Nozzle 14 may have any effective configuration. One such configuration is shown in FIGS. 3 and 4. Referring now to FIGS. 3 and 4, nozzle 30 comprises threads 31 with which it may be inserted into the outer tube. Nozzle 30 also comprises a plurality of individual jet passages 32 through which oxidant is provided at a high velocity into the walled cavity. The nozzle illustrated in FIGS. 3 and 4 has eight such jet passages 32. FIG. 4 illustrates a preferred arrangement wherein the jet passages are in a circular arrangement. Nozzle 30 also has annulus oxidant feed means 33 through which oxidant flows into the annular passageway.
The oxidant may be any effective oxidant. The advantages attainable with this invention are most noticeable when the oxidant has an oxygen concentration of 30 percent or more. A particularly preferred oxidant is technically pure oxygen having an oxygen concentration of 99.5 percent or more.
Main oxidant is provided into the walled cavity and flows therethrough at a high velocity. Generally the velocity of the main oxidant is greater than 5P where P is the volume percent of oxygen in the main oxidant and the velocity is in feet per second (fps). Preferably the main oxidant velocity is at least 500 fps. Referring back to FIG. 1, the main oxidant is provided into walled cavity 4 as one or more high velocity jets through jet passages 19. Preferably the main oxidant is provided into and flows through the walled cavity as a plurality of jets. The jets will number generally within the range of from 1 to 16, preferably within the range of from 1 to 8.
Secondary oxidant is provided into the walled cavity and flows therethrough at a velocity which is less than that of the main oxidant. Generally the velocity of the secondary oxidant is less than one half of the velocity of the main oxidant and preferably is less than 100 fps. The secondary oxidant will generally comprise from about 1 to 10 percent of the total oxidant provided into the walled cavity.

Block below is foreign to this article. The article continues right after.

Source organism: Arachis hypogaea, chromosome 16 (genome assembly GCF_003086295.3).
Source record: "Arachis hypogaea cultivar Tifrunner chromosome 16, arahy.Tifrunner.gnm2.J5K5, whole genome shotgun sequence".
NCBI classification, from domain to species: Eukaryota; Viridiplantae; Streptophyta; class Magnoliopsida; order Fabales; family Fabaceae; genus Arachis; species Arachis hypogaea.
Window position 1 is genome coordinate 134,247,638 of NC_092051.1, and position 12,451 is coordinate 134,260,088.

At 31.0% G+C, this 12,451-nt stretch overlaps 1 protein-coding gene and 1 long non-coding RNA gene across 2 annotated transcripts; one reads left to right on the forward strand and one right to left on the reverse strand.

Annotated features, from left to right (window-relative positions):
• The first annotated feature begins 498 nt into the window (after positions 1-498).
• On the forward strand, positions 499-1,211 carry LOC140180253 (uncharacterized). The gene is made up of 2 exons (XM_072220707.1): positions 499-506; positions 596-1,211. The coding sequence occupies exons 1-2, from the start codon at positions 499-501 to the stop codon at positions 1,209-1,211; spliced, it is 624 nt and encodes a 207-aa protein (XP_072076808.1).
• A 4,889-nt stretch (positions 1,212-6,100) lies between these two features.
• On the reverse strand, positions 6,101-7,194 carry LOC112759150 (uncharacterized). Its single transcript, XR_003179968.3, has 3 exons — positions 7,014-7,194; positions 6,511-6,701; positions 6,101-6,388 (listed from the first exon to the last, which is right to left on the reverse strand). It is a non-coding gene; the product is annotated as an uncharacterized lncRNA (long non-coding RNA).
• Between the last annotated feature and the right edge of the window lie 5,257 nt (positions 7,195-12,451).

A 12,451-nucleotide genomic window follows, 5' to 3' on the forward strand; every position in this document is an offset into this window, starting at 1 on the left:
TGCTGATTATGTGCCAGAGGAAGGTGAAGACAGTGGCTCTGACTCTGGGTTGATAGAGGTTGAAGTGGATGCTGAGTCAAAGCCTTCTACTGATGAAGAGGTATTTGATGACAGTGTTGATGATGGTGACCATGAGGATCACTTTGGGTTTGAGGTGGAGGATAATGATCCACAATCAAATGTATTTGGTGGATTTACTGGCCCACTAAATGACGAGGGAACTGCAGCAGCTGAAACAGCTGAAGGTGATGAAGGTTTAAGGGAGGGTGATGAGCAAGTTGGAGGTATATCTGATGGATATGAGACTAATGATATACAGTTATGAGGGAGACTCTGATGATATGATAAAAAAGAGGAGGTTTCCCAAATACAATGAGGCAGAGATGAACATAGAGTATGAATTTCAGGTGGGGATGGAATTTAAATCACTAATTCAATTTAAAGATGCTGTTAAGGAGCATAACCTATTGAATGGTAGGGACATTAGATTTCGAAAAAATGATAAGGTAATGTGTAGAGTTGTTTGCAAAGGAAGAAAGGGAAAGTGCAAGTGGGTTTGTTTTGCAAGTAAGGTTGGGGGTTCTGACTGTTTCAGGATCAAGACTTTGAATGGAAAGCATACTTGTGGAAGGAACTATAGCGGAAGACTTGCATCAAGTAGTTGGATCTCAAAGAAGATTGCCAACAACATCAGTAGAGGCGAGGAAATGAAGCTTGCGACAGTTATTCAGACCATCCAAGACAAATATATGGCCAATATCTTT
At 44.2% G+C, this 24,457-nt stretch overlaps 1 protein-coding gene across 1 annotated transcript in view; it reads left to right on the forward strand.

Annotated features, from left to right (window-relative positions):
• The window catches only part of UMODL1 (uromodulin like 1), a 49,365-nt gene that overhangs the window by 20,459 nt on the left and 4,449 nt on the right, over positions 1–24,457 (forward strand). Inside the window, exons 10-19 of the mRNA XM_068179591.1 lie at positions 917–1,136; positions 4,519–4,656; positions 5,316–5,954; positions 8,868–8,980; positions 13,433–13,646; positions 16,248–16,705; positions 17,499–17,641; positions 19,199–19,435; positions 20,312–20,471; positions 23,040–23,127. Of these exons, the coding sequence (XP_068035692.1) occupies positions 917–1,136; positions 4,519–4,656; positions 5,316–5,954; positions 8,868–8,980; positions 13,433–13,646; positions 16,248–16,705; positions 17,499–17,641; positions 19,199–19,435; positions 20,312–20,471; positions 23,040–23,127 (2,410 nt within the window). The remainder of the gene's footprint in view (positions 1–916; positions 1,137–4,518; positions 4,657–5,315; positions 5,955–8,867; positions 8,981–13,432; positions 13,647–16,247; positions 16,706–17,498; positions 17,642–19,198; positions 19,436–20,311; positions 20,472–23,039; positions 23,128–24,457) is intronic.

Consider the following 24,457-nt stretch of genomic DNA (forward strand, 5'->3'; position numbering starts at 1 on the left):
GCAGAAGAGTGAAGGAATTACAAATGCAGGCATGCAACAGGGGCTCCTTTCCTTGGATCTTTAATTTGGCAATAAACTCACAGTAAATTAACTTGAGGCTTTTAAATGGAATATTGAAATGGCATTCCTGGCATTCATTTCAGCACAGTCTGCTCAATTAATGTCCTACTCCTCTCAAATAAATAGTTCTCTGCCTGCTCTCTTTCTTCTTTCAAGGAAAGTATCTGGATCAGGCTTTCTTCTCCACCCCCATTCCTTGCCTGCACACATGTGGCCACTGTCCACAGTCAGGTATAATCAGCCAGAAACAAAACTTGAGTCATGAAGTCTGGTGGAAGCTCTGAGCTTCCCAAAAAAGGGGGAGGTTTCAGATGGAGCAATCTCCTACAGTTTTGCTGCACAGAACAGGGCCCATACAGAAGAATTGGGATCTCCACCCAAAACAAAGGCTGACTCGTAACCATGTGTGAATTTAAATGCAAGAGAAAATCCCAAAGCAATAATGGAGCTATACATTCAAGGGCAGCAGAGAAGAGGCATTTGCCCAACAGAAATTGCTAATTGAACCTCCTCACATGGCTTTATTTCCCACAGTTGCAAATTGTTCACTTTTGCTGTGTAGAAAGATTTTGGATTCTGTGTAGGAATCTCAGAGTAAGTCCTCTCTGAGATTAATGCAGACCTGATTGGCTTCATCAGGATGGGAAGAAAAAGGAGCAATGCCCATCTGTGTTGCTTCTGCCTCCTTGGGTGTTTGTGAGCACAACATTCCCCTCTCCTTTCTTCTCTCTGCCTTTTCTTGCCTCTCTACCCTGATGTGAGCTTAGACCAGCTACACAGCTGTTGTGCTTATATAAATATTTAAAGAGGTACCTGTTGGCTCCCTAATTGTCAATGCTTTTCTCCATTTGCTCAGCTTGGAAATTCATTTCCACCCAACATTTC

Ignition of the combustible mixture may be attained by any convenient means. In the embodiment illustrated in FIG. 1 there is shown 20 the use of the igniter disclosed in U.S. Pat. No. 4,892,475 Farrenkopf et al. as the means for igniting the combustion reaction.
In operation, the high velocity main oxidant passes through the walled cavity as one or more high velocity jets while the lower velocity secondary oxidant flows through the walled cavity between the high velocity main oxidant and the fuel thus serving to maintain the flow of main oxidant substantially coherent as it flows through the walled cavity.
In a particularly preferred embodiment the secondary oxidant due to its lower velocity mixes with and combusts with fuel within the cavity and this combustion forms a thin envelope around the high velocity oxidant. It is believed that if a combustion reaction is occurring at the main oxidant jet boundary, then the temperature will increase with a corresponding increase in gas volume. The gas at the interface will expand resulting in a velocity component in the radial direction. As the gas moves out radially, the turbulent boundary layer that is initiated at the high velocity - low velocity interface is continuously removed along the length of the jet in the same way as may happen with the use of suction for gas flow over a flat plate wherein the suction continuously removes the turbulent boundary layer and prevents it from growing. If the turbulent boundary layer is continuously removed for the length of the jet, entrainment will be minimized and the jet will be coherent.
FIG. 2 illustrates in simplified form the operation of the invention to achieve coherent jet flow through the walled cavity. Referring now to FIG. 2, burner 21 is placed within walled cavity 22 and is recessed from the output end 23 of cavity 22 which communicates with combustion zone 24. Fuel is provided into cavity 22 through passage 25 and lower velocity secondary oxidant is provided into cavity 22 through annular passage 26. There is established within cavity 22 one or more coherent jets 27 of high velocity oxidant which pass through cavity 22 with minimal combustion of the high velocity main oxidant with the fuel. The combustion of the lower velocity secondary oxidant with the fuel results in a buffer layer of combustion products around the main oxidant. Upon passage into the combustion zone through the output end 23 of cavity 22 the consequent turbulence 28 causes the coherent jet or jets to break up resulting in rapid entrainment or mixing of the fuel with the oxidant resulting in effective stable combustion.